Latest immigration figures show an "alarming" increase in people leaving the country, business groups say

Mark Sands
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The UK will head to the polls on 8 June. (Source: Getty)

The latest round of immigration figures have raised concerns with business groups, who say the numbers reflect an "alarming" increase in departures from the UK.

Net migration to the UK was 248,000 last year - down 84,000 from 2015, according to figures from the Office for National Statistics (ONS). The change was driven by a statistically significant increase in emigration.

Emigration was up 40,000 from 2015, and mainly comprised EU citizens (117,000, up 31,000 from 2015) and a decrease of 43,000 in immigration.

Responding to the statistics, Institute of Directors head of employment and skills Seamus Nevin warned that the UK could be damaged by a significant reductions in the size of its workforce.

"Alarmingly, the fall in net migration is being driven as much by people leaving as by fewer arriving. This is a big worry for employers who risk losing key members of staff in positions that cannot easily be replaced from the home-grown pool available."

He added: "There is a well expressed public desire for increased control of immigration but all parties in the general election should set out clearly the costs of any proposals they make.

"The Office for Budget Responsibility have calculated that cutting immigration to the "tens of thousands" would add £6bn a year to the national deficit, just in terms of the direct reduction in the taxes collected and so not including wider economic impacts."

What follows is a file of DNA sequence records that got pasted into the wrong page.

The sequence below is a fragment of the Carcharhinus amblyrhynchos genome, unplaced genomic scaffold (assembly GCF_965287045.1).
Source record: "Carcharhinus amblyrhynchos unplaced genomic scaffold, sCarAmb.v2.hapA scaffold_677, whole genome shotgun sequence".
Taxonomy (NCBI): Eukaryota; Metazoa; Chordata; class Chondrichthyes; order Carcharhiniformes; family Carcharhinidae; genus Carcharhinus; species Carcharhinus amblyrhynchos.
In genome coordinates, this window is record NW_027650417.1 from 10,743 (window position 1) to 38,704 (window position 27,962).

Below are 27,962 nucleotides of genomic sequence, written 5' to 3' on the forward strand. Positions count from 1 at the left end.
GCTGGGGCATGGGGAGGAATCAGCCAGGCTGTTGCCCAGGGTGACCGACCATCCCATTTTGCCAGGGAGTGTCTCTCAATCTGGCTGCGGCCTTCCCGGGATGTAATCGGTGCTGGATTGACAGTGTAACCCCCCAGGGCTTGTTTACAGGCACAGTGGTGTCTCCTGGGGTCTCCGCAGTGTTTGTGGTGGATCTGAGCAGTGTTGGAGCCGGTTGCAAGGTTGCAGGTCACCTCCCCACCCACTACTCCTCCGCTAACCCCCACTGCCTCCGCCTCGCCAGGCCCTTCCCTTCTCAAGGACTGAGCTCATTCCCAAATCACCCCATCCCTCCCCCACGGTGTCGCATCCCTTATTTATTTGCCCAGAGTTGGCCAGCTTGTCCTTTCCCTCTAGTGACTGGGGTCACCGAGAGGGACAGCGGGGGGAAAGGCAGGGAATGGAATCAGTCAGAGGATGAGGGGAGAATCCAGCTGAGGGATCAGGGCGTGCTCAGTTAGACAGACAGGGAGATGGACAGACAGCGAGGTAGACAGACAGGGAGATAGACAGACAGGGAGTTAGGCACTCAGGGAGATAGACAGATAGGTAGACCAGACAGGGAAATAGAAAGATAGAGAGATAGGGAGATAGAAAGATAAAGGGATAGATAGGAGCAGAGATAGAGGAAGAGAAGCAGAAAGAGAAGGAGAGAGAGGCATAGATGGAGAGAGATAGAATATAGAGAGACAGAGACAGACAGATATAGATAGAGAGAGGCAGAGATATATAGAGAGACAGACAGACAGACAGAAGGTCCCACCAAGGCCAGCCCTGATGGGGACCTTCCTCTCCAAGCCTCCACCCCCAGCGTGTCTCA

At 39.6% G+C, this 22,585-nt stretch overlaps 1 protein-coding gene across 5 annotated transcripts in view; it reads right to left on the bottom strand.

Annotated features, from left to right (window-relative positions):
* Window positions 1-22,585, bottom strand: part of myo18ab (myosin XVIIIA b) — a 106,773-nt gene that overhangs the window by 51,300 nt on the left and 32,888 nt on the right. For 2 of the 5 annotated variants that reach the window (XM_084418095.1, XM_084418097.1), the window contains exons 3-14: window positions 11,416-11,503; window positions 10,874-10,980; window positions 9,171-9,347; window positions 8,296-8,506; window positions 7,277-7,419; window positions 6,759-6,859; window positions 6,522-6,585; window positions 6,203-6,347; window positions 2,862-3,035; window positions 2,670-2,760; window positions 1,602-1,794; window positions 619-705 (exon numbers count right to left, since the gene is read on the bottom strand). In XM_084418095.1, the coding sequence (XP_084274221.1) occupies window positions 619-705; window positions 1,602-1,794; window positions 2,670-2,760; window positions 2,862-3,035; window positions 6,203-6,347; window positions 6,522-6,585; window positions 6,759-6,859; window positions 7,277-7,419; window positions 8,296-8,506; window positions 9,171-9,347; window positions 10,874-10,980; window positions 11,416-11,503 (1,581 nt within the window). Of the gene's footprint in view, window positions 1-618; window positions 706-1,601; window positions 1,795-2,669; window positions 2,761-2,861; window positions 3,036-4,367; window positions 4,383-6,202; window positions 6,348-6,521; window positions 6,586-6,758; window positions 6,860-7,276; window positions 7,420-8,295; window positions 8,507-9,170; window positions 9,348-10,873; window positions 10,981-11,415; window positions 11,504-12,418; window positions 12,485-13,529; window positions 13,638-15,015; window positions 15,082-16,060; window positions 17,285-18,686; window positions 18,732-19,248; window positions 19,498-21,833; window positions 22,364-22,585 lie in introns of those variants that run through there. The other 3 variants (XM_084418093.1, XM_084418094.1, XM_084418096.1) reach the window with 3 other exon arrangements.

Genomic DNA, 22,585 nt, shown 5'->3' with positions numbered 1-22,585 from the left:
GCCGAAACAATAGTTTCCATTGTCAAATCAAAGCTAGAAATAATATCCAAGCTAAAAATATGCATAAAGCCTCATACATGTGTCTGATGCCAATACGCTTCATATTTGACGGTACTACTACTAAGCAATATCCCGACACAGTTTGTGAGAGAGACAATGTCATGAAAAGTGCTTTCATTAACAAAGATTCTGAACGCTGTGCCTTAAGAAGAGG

Read More: May defends migration policy: "People do support the immigration target"

The IoD is pressing the next government to lay out a new immigration system to support the UK's services sector, which comprises an estimated 80 per cent of British employment.

The concerns have been echoed by the London Chamber of Commerce and Industry.

LCCI policy director Sean McKee said: “We continue to maintain that what is vital to London’s success is attracting and retaining talent and a full strength workforce, rather than imposing an arbitrary cap.

“We already know that certain sectors are struggling from a skills shortage and these figures, which show a surge in EU citizens leaving the UK last year, can only add to that shortage.”

The Conservatives remain committed to a goal of lowering net migration below 100,000 with this goal restated in the latest manifesto, but there has been significant opposition from within the party.

Cabinet members including foreign secretary Boris Johnson, international trade secretary Liam Fox and chancellor Philip Hammond have all expressed a desire for differing degree of reform.

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